OECD says 130 countries agree to minimum 15 percent corporate tax rate


A total of 130 countries have agreed on a global tax reform that will ensure multinationals pay their fair share wherever they operate, the OECD said on Thursday, but some EU countries declined to join.

The Organization for Economic Co-operation and Development said in a statement that global companies, including US giants Google, Amazon, Facebook and Apple, would be taxed at a rate of at least 15 percent once the deal is implemented.

The new tax regime should add approximately $150 billion (€125 billion) to the state treasury worldwide.

“The framework updates key elements of the age-old international tax system, which is no longer fit for purpose in a globalized and digitized economy of the 21st century,” the OECD said.

The formal agreement follows an endorsement by the G7 group of rich countries at a meeting in Britain last month. Negotiations are now moving to a meeting of the G20 group of developed and emerging economies on July 9-10 in Venice, Italy.

US President Joe Biden said the latest deal “puts us a striking distance from a full global agreement to end the race to the bottom for corporate taxes.”

US Treasury Secretary Janet Yellet called it “historic.”

Germany, another tax reformist, praised it for taking a “colossal step toward tax justice”, and France said it was “the most important tax deal in a century”.

British Chancellor of the Exchequer Rishi Sunak, whose country currently holds the G7 presidency, said: “The fact that 130 countries around the world, including the entire G20, are now on board marks a further step in our mission to global tax reform”.

French Finance Minister Bruno Le Maire said at a press conference: “I welcome this huge step. It is the most important international tax deal reached [in] a century”.

‘In everyone’s interest’

But the European Union’s low-tax countries, Ireland and Hungary, refused to agree to the agreement reached in the OECD framework, the organization said, highlighting ongoing divisions over global taxes.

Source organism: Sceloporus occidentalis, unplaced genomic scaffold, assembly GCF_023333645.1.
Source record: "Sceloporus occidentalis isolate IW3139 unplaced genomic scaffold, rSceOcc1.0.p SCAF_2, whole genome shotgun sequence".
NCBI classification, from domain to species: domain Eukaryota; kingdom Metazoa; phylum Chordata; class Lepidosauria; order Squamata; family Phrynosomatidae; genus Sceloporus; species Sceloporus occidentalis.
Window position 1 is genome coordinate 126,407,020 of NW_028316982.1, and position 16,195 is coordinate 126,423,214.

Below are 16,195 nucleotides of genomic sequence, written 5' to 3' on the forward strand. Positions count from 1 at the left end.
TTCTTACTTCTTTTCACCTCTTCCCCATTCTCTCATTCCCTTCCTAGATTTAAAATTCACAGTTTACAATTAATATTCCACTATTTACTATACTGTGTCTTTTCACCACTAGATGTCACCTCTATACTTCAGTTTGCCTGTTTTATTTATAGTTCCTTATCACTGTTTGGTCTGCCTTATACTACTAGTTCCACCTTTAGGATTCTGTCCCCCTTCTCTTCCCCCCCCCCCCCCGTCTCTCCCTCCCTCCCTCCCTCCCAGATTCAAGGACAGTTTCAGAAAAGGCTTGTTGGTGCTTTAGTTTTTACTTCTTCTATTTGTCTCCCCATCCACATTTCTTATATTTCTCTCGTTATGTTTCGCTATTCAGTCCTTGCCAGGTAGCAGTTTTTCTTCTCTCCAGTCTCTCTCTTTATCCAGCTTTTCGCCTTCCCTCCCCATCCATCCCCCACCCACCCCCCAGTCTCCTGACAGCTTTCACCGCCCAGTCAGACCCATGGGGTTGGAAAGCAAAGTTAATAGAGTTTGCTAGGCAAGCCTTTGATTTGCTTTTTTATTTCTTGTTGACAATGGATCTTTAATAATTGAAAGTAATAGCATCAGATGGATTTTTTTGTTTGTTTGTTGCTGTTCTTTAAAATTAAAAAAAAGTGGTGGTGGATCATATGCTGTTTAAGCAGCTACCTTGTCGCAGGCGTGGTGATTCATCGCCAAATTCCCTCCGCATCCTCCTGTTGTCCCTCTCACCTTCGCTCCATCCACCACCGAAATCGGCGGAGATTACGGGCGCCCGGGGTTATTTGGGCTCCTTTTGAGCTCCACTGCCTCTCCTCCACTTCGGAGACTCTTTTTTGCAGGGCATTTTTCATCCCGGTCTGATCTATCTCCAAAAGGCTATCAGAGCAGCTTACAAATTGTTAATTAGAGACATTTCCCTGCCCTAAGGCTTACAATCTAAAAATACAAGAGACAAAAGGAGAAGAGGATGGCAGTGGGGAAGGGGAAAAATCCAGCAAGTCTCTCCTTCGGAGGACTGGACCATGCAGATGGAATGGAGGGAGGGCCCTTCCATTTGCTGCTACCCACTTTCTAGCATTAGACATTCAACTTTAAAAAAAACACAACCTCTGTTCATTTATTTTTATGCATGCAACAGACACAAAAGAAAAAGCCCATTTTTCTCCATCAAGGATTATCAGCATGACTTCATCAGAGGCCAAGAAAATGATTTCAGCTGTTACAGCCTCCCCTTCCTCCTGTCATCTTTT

Both countries are part of a group of EU countries, including Luxembourg and Poland, that relied on low tax rates to attract multinationals and build their economies.

Ireland, home to tech giants Facebook, Google and Apple, has a corporate tax rate of just 12.5 percent.

Irish Finance Minister Paschal Donohoe has warned Ireland could lose 20 percent of its business income under the new rules.

Nine of the 139 participants in the talks have so far not signed the agreement.

But China, whose position has been closely watched as it offers tax breaks to key sectors, approved the agreement.

“It is in everyone’s interest that we reach a final agreement between all members of the Inclusive Framework later this year,” said OECD Secretary General Mathias Cormann.

“This package doesn’t eliminate tax competition, as it shouldn’t, but it does set multilaterally agreed restrictions,” Cormann said, adding that “it also caters to the various interests at the negotiating table, including those of small economies and developing economies.” jurisdictions.”.

‘More just’ world economy

Finance chiefs have characterized a minimum tax as necessary to stop competition between countries over who can offer multinationals the lowest rate.

For Biden, a global tax deal will help maintain U.S. competitiveness as he has proposed raising domestic corporate taxes to pay for an infrastructure and jobs program with a price tag of about $2 trillion.

Biden praised an “important step in advancing the global economy to be more just for workers and middle-class families in the United States and around the world.”

He noted that the countries that have signed up make up more than 90 percent of the global economy.

The OECD statement said the package will “provide much-needed support to governments that need to generate the necessary revenue” to set their budgets and invest in measures to support the post-Covid recovery.

An implementation agreement is scheduled for October, it said.

( Jowharwith AFP, REUTERS)